Social costs of alcohol and other drugs
The use of alcohol and other drugs has a number of economic impacts relating to household expenditure, decreased productivity and healthcare and law enforcement costs.
In recent years, the separate costs of tobacco, opioid use, cannabis, methamphetamine and alcohol use in Australia have been estimated using different methodologies.
The estimated social cost of alcohol use in Australia was $66.8 billion in 2017–2018. Of the total tangible amount, workplace costs were $4.0 billion, with an estimated $3.6 billion due to absenteeism. This was followed by crime ($3.1 billion), total healthcare costs ($2.8 billion) and road traffic crashes ($2.4 billion). Of the total intangible amount, premature death was $25.9 billion and lost quality of life was $20.7 billion (Whetton et al. 2021).
The estimated social cost for tobacco use in 2015–16 was $136.9 billion. While, this is substantially higher than the previous national estimate of $31.5 billion in 2004–05 (Collins and Lapsley, 2008), the difference is likely to be primarily due to differences in the approaches used to determine the estimates (Whetton et al. 2019). The most significant costs were related to the value of life lost, and pain and suffering caused by smoking attributable ill health and premature mortality, spending on tobacco by dependent smokers, workplace costs and the reduction in economic output due to premature mortality (Whetton et al. 2019).
Opioid use, including the use of any illegal opioids and the use of pharmaceutical opioids not as prescribed, was estimated to cost $15.76 billion in 2015–16. Premature mortality, criminal justice and other health care were the leading sources of costs. Tentative estimates were reported separately for: the loss of quality of life for co-residents (for example, partners and children) due to the substance use of others–$11.98 billion; and reduced quality of life for the drug consumer–$14.93 billion (Whetton et al. 2020).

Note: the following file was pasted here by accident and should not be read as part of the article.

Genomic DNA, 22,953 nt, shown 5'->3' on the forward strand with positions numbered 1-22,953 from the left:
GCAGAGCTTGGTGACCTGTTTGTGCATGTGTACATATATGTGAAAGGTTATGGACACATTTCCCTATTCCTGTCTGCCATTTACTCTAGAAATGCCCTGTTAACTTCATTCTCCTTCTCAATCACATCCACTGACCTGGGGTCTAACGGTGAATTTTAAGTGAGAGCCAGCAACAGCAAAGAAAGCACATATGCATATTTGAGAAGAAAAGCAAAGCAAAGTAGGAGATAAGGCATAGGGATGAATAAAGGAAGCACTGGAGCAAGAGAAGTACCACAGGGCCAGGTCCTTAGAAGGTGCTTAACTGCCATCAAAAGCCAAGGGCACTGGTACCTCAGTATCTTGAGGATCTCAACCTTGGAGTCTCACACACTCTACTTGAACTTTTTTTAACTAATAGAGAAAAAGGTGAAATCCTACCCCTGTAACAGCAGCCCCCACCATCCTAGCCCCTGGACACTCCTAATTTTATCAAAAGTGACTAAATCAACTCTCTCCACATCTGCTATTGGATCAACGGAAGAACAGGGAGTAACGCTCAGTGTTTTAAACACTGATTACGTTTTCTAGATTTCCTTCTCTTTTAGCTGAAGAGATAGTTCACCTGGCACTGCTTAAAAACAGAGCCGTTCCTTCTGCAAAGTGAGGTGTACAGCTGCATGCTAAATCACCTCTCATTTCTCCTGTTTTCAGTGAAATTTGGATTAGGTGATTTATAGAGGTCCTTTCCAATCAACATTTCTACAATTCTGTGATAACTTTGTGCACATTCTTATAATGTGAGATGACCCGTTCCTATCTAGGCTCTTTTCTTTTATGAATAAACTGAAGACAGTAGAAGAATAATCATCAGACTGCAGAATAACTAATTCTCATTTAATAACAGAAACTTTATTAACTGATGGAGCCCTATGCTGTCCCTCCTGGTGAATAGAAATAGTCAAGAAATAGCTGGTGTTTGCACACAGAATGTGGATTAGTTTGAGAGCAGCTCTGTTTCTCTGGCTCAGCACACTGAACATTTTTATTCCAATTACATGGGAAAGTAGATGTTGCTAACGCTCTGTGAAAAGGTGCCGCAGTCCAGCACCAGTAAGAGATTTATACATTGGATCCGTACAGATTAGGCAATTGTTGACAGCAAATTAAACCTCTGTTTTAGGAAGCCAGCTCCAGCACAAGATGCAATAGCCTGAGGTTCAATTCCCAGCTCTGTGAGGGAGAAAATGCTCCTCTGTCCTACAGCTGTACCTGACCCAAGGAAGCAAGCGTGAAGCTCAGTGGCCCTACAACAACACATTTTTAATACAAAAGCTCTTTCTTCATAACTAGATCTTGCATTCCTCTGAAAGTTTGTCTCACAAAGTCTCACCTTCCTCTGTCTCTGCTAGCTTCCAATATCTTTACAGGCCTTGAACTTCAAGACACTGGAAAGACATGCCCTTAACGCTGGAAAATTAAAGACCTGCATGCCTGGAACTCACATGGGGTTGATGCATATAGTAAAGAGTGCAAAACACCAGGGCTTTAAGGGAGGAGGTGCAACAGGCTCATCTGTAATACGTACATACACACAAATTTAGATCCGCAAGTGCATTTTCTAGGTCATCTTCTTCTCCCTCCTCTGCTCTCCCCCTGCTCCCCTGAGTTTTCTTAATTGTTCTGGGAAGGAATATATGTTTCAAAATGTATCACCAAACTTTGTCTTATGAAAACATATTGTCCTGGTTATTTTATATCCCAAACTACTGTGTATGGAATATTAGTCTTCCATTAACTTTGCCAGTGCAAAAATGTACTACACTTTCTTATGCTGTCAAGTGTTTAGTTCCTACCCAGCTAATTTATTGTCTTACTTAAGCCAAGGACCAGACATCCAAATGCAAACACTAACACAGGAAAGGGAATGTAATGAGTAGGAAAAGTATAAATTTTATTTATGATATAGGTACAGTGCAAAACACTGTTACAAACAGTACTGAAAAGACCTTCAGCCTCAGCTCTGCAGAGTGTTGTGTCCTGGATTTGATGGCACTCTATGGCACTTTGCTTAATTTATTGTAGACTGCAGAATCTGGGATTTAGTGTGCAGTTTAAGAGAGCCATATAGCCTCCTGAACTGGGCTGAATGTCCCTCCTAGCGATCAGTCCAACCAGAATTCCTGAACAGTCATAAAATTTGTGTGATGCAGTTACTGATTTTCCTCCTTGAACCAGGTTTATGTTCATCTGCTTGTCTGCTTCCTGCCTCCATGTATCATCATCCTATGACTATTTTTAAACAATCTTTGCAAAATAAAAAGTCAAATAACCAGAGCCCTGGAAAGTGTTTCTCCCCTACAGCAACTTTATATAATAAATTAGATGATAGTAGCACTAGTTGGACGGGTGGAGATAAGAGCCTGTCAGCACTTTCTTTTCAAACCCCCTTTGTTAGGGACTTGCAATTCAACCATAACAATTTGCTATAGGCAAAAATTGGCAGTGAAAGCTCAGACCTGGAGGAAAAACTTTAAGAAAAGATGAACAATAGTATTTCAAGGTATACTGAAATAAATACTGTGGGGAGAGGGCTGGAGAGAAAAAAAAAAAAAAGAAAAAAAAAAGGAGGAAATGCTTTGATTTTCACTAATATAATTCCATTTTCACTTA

The social cost of cannabis use was estimated to be $4.5 billion in 2015–16. More than half (54%, or $2.4 billion) of this cost was related to the criminal justice system, including imprisonment, administering community supervision orders and the impact on victims of crime. Although cannabis has the highest reported prevalence of consumption in Australia, the social costs attributed to cannabis were much lower than those for opioid use. This may be due to the fewer deaths attributed to cannabis use as compared with those attributed to the use of pharmaceutical opioids not as prescribed (Whetton et al. 2020b).
The estimated social cost attributable to methamphetamine use in 2013–14 was just over $5 billion dollars. This included costs associated with a range of domains including: prevention, harm reduction and treatment; health care; premature mortality; crime; child maltreatment and protection; workplace accidents and productivity (Whetton et al. 2016).
In 2021, the cost of addiction in Australia was estimated to be $80.3 billion. This includes costs associated with alcohol, tobacco, other drugs and gambling addiction. Tobacco related harm was the largest contributor to costs ($35.8 billion, 45%), followed by alcohol related harm ($22.6 billion, 28%) and harm related to other drugs ($12.9 billion, 16%). The major contributor of costs was attributed to workplace and household productivity losses (48%), followed by costs associated with excessive/harmful consumption of alcohol, tobacco, other drugs and engaging in gambling (21%) (Rethink Addiction and KPMG 2022).
Latest available household expenditure data from the Australian Bureau of Statistics (ABS) indicate that the proportion of household expenditure on alcohol and tobacco use has decreased over time.
- The proportion of household expenditure on alcohol in 2015–16 was 2.2%, down from 3.4% in 1984.
- The proportion of household expenditure on tobacco products has also decreased in 2015–16 to 0.9%, down from 1.6% in 1984 (Table S1.20; Figure IMPACT7).
- The proportion of household expenditure on alcohol and tobacco varied by main source of income.
- Households with the main income source as employee income spent a higher proportion on alcoholic beverages (2.3%) compared to those households with a main source of income as government pensions and allowances (1.8%).
- However, households where the main source of income was government pensions and allowances had a higher proportion of household expenditure on tobacco (1.7%) compared to those households with the main source of income from employee income (0.8%) (ABS 2017).
Figure IMPACT11: Proportion of total goods and services expenditure, alcoholic beverages and tobacco products, 1984 to 2015–16 (percent)